We met up with Mark and Rick at the Drop Off Restaurant where we got the news that the Internet was up and running in our room (finally) and that Jimmy Doyle had been identified by JPAC. Although we hadn't furthered our goals today, this news makes it sweet to be in Palau. Even sweeter: Wil, who is writing a book on Jimmy's airplane and the entire story surrounding it, was still here in Palau to get that news.

Off to Krämers for all-you-can-eat spaghetti. Mark was up to the challenge of eating three plates and getting your meal for free. After the first plate came out, the kitchen said they did not have enough spaghetti to fulfill the challenge. I think they took one look at Mark and realized they were going to lose. When Rene finally came into view, he said the deal was eat three, get the fourth for free.

Mark's sign says, "Krämers is scared." If true,
this might explain Rene's waffling on the deal...

Mark and Warren were taken to the airport and now our group of adventurers is down to seven. Mark did a wonderful job of creating a plan to find the execution site of the POWs and the missionaries. He predicted where Japanese encampments would be, and how they would be differentiated and identified. He led us from a starting point to what we firmly believe is an ending point on the stories of these men and women. Mark will create a presentation for JPAC and maybe they will see what we saw and mount an official recovery expedition.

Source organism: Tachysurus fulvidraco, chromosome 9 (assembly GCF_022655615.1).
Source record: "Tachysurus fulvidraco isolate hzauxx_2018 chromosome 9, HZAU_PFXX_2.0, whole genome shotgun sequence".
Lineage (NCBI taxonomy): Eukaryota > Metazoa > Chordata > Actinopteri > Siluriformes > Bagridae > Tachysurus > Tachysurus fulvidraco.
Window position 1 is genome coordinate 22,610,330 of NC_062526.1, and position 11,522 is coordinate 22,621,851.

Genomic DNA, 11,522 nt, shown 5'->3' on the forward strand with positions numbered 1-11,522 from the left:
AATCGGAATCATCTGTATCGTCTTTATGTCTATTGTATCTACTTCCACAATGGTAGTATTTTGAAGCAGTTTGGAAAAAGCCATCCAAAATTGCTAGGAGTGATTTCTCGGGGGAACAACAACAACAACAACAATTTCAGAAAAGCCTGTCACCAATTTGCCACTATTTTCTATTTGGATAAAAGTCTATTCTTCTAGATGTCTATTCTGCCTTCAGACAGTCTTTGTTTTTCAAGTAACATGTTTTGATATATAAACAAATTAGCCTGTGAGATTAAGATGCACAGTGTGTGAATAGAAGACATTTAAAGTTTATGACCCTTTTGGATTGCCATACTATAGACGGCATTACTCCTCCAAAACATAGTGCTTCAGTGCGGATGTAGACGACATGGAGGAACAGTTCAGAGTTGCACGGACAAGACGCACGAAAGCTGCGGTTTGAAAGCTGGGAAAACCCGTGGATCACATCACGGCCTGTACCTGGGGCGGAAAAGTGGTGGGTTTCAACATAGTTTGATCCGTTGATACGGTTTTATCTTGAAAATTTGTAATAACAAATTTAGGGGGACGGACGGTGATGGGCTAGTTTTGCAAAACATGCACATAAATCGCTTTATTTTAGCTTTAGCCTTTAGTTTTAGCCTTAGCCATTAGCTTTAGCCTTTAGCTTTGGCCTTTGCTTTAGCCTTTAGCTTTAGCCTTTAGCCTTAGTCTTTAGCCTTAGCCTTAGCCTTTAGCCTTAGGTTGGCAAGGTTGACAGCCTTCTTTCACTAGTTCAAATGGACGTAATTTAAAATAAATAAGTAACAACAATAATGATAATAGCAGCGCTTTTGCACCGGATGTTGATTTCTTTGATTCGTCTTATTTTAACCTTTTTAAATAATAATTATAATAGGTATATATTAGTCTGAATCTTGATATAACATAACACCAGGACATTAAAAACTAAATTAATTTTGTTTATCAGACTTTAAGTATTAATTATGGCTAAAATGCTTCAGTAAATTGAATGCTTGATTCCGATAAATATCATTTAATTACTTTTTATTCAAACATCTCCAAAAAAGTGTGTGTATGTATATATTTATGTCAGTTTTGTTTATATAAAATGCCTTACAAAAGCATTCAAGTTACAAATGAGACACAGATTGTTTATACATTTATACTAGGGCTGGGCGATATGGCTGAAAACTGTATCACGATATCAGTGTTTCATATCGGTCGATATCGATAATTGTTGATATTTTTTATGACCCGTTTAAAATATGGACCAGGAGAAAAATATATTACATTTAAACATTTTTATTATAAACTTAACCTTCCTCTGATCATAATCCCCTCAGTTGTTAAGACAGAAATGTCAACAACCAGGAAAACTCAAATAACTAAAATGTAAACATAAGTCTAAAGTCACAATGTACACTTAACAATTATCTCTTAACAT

Warren built on our culture of safety by creating a checklist for us to use from here on out. He hacked his way through the jungle and the water every day we were out there. He has orders for his next duty station with the Marines and he will be back in the cockpit of an F/A18 before you can say Fox Two. (Do they actually say that any more?)

From Flip

04 March

We had another split-ops day. Rick took me Katie and Molly out on the water to work on Side Scanning Sonar. We did great with the Navy with us, but now that we're on our own, we suck. But SSS is a tool that we can employ and we should learn how to use it. Therefore we were going to go out and take readings on known airplane sites. Stuff we should not be able to miss.

We missed them all. We went to the Jenkins Avenger wreck which is tucked up against an island. Zilch. We went to a Japanese Zero that is in 60 feet of water on a sandy bottom. As soon as you stick your head in the water, you can see the wreck. But on sonar, we could not. Then out to the B-24 which is a much larger wreck. Nope. Then the Japanese Jake (floatplane) which is sitting upright, fairly intact with a buoy anchored near it. Absolutely nothing. We suck at this.